Let us together take up these valuable talents and use them faithfully to serve one another and this nation, and together we will hear from our Lord “Well done.”

Here at OCN we are also excited to be launching The Ark on this same Share The Ligth Sunday. The Ark is going to be a 24 hour internet radio outreach that will feature contemporary Orthodox Christian artists like Fr. Peter Jon Gilquist, Fr. Justin Matthews, Jimmy Santis, Eikona, Monica Matthews, and Ron Moore. For too long these talents Orthdoox musicians had few outlets to help us contextualize the beauties of Orthodoxy for this music-centered culture.

You will be able to hear The Ark on our web site I hope you'll listen and give us some feedback about our initial efforts.

We are working hard to use media in constructive and challenging ways to raise the awareness of Orthodoxy in the lives of everyday Americans, and to support the faithful as they live in a culture all too often shaped by the exact opposite of Orthodox Christianity.

Please pray for OCN this weekend that we will be faithful to the Master with the talents He has given us.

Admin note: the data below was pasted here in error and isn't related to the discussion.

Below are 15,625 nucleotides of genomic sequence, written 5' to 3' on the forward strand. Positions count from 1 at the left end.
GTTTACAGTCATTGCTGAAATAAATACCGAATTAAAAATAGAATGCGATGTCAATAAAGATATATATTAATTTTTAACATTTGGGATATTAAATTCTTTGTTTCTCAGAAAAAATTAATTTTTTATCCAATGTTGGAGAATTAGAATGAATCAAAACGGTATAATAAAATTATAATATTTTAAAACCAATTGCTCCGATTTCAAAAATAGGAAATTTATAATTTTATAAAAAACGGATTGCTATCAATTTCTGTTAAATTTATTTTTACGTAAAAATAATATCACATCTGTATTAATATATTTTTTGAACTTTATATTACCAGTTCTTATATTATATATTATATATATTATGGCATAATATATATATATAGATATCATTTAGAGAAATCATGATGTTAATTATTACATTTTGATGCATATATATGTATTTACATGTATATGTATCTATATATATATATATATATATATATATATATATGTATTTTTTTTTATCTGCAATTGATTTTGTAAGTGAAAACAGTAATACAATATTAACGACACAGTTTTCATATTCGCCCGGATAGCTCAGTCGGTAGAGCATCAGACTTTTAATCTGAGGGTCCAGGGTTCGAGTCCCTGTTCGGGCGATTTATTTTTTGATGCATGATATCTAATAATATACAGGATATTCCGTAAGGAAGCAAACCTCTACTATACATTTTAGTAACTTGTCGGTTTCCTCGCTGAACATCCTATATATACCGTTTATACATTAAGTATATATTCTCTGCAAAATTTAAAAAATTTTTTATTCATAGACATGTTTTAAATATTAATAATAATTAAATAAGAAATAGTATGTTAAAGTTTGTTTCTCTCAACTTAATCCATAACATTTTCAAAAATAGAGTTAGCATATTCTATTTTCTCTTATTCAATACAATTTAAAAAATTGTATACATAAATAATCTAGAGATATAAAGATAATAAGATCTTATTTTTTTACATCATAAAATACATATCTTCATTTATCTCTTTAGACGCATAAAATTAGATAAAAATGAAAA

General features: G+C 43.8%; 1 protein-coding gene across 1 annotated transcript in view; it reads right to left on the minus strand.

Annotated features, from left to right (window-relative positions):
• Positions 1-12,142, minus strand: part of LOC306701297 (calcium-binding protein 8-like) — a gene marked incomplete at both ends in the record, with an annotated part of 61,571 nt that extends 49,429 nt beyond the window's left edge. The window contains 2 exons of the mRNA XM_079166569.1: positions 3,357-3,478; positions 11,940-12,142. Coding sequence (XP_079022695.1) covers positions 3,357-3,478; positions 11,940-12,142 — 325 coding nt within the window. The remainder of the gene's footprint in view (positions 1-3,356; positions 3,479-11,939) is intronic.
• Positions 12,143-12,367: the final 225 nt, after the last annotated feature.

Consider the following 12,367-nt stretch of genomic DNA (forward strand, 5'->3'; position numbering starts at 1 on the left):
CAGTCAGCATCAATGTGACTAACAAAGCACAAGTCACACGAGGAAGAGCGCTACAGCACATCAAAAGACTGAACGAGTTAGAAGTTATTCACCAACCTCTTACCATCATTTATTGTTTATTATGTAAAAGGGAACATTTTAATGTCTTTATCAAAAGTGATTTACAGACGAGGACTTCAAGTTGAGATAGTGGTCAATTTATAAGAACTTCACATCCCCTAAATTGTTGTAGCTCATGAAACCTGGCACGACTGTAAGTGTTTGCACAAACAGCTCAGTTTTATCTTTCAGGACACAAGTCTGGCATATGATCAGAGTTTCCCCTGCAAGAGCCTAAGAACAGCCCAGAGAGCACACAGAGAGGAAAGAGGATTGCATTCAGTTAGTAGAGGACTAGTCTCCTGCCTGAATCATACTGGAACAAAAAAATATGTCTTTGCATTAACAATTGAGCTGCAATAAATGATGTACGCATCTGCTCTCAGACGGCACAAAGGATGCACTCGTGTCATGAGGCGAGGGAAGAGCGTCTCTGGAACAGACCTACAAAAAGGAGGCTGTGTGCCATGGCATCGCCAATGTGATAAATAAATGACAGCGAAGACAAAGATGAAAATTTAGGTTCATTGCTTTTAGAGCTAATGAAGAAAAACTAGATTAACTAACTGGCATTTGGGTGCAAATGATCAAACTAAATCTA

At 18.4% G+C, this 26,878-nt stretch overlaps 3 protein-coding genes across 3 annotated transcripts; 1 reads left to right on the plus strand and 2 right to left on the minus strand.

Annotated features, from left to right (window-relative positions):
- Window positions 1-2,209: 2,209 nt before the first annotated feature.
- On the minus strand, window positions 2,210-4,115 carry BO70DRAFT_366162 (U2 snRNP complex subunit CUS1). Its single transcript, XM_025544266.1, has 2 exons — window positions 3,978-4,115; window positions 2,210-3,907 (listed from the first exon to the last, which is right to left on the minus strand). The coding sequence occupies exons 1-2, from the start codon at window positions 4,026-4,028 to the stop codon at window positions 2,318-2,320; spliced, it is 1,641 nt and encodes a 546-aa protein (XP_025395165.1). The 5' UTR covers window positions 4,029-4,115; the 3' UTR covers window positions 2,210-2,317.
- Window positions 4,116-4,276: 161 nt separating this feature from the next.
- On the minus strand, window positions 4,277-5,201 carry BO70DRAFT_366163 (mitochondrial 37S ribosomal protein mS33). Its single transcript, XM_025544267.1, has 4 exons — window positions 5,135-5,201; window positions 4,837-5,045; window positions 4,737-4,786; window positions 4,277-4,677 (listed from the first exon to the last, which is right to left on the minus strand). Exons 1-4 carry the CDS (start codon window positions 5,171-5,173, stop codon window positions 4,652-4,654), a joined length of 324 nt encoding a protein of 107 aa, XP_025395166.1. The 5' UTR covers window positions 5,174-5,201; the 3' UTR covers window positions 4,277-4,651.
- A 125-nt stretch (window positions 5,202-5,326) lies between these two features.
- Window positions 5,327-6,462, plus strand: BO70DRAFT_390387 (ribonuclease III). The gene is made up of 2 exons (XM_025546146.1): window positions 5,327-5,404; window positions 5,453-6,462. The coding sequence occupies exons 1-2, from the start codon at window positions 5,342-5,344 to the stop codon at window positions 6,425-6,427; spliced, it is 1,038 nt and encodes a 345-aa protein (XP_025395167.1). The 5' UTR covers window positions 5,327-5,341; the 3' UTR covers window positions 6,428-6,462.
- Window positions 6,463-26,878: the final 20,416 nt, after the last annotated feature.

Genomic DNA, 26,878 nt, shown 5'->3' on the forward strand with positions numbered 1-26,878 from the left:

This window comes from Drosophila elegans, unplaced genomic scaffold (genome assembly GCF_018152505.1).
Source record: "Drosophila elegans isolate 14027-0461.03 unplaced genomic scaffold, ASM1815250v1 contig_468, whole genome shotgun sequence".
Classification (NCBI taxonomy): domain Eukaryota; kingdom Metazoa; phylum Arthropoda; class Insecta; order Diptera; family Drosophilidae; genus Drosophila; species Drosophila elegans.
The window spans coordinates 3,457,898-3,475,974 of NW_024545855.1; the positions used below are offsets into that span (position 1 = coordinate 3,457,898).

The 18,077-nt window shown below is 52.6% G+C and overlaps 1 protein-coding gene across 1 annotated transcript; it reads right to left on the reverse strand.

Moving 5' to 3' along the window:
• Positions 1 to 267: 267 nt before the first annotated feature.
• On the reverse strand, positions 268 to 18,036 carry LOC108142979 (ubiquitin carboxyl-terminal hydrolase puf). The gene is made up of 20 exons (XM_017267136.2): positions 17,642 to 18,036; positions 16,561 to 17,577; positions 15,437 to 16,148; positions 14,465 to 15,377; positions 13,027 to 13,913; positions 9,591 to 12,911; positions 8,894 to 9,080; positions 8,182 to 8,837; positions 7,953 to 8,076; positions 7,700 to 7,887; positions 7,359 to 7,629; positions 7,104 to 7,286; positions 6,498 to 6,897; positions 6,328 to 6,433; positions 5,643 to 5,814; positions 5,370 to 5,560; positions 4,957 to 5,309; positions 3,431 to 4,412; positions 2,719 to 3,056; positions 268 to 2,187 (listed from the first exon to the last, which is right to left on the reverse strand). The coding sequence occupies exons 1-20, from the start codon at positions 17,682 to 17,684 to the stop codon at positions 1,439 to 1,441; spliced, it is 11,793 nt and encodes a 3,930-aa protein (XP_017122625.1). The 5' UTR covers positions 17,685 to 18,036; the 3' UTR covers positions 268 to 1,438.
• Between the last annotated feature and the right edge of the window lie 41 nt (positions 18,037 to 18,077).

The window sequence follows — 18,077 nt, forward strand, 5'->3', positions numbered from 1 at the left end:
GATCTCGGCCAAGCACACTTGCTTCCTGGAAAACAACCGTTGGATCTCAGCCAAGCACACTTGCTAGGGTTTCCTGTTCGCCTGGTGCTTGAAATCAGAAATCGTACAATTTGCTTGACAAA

Anonymous said...

Sounds pretty good! I am excited. Joe R.

Catrin said...

It sounds good, but I guess I don't see why the (now) 3 Orthodox internet stations can't join forces. Seems to me that it would help the station to become more robust and do a better outreach.

Does this mean that Ancient Faith Radio won't be able to broadcast the program again?

And what IS "contemporary" Orthodox music?


Just pondering on this Saturday morning :)

Barnabas Powell said...


Great points. Ancient Faith Radio is really a great product. I've known John Maddex since before either of us were Orthodox. We spent many years in Evangelical media and are dear friends.